Blue Monday by Nicci French (2011)

Book #1 in the Frieda Klein Series

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Frieda Klein is a gifted psychoanalyst living in London seeing patients in her private practice and in a free clinic. She is presented to readers in very small doses, with the vast majority of her thoughts, feelings, and past kept from us as the story unfolds. This novel, it seems, is not the time to share Frieda’s story, but rather to share Alan Decker’s.

Alan Decker is a patient that is thrust upon Frieda when a colleague of hers finds himself in the midst of his own mental crisis. Displeased to have to take on a client without warning, and knowing she must tread carefully because Alan Decker is a volatile man who was deeply hurt by her fellow doctor negligence, she nonetheless agrees to see him.

Alan is a man whose life has been suddenly controlled by crippling anxiety attacks, mood swings, and terrifying mental images. He is obsessed with becoming a father, which Frieda originally assumes is related to the stress that he and his wife are under trying to conceive. Quickly though she realizes that his obsession is not with becoming a father generally, but with becoming the father on one, very specific, five-year-old boy. Alan has visions of a boy that are crystal clear: what he looks like, what toys he favors, his personality and his exact age: five and a half.

The clarity of these visions startles Frieda, but it is not until a small boy who fits the exact description of Alan’s yearned-for son goes missing from his primary school, that she becomes alarmed. Tormented by thoughts that Alan may have taken the boy, Frieda goes to the police.

Frazzled and under enormous pressure to find the missing boy, the lead detective on the case, Karlsson, lashes out of Frieda for bringing him these unsubstantiated claims about Alan. He is on the verge of throwing her out when she mentions that Alan had a similar “attack” 22 years earlier, but that time, Frieda tells Karlsson, he had been obsessed with being the father of a five-year-old girl.

This stops Karlsson in his tracks. The only case in all of London that police analysts have linked to the missing boy was a 22-year-old cold case of a missing girl named Joanna. Although largely unsure how Alan’s visions, Frieda notes, the cold case and the missing boy all fit together, Karlsson feels convinced they connect and are currently his only lead. He makes an agreement with Frieda, if he investigates Alan, would she be willing to analyze Joanna’s sister — Rose, now 30 — who was with the little girl when she went missing, to see if a repressed memory of the abduction is lingering in her subconscious.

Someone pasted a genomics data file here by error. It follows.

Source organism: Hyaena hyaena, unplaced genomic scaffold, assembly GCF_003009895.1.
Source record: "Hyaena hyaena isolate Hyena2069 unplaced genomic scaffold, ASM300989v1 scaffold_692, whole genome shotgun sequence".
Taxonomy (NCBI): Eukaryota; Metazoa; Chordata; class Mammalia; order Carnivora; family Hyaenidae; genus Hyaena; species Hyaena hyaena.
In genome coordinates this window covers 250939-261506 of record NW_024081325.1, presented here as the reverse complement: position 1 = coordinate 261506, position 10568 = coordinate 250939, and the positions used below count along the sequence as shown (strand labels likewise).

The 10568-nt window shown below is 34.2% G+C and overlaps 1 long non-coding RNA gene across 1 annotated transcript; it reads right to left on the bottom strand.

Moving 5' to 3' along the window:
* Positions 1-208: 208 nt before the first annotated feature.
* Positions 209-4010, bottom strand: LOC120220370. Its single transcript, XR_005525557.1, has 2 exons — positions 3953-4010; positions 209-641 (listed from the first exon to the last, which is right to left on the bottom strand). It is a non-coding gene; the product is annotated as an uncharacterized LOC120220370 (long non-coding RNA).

Everything about this agreement is unsettling to Frieda, the missing boy, Alan, and the non-traditional therapy with Rose, but she agrees with Karlsson; there really seems to be something connecting these people and events and she cannot turn her back.





Plum Spooky by Janet Evanovich (2009)

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Stephanie Plum series #14.5 (an in between the novels, novel)

Just in time for Halloween, I packed my battered paperback copy of Plum Spooky to read on vacation. I am a unabashed fan of Evanovich’s Stephanie Plum novels: even though the are anti-intellectual, irreverent, and often down-right ridiculous, I cannot resist reading (and re-reading) them. They are always great fun!

In Plum Spooky, the largely inept bounty hunter and trouble-magnet Stephanie Plum is back for more hilarious attempts at bringing Trenton, New Jersey’s low-rent criminals to justice. This Halloween, however, things are more complicated than usual. Along with her usual side-kicks — a prostitute turned file clerk, an Army Ranger turned security expert, and her sassy grandma — this time Stephanie is paired up with Diesel, a mysterious (and possibly magical) man who needs her help to find out exactly what is happening in the Jersey Pine Barrens. Oh, Stephanie and Diesel bring a mischievous monkey along with him, just to keep things interesting.

Reluctant to get involved in a wackier-than-usual situation, Stephanie finds that she cannot resist helping solve this extra spooky mystery. It doesn’t hurt the Diesel is super sexy and definitely interested in Stephanie. The rag-tag team of misfits heads into the autumn woods determined to solve whether the Pine Barrens really are haunted once and for all…and hilarity ensues.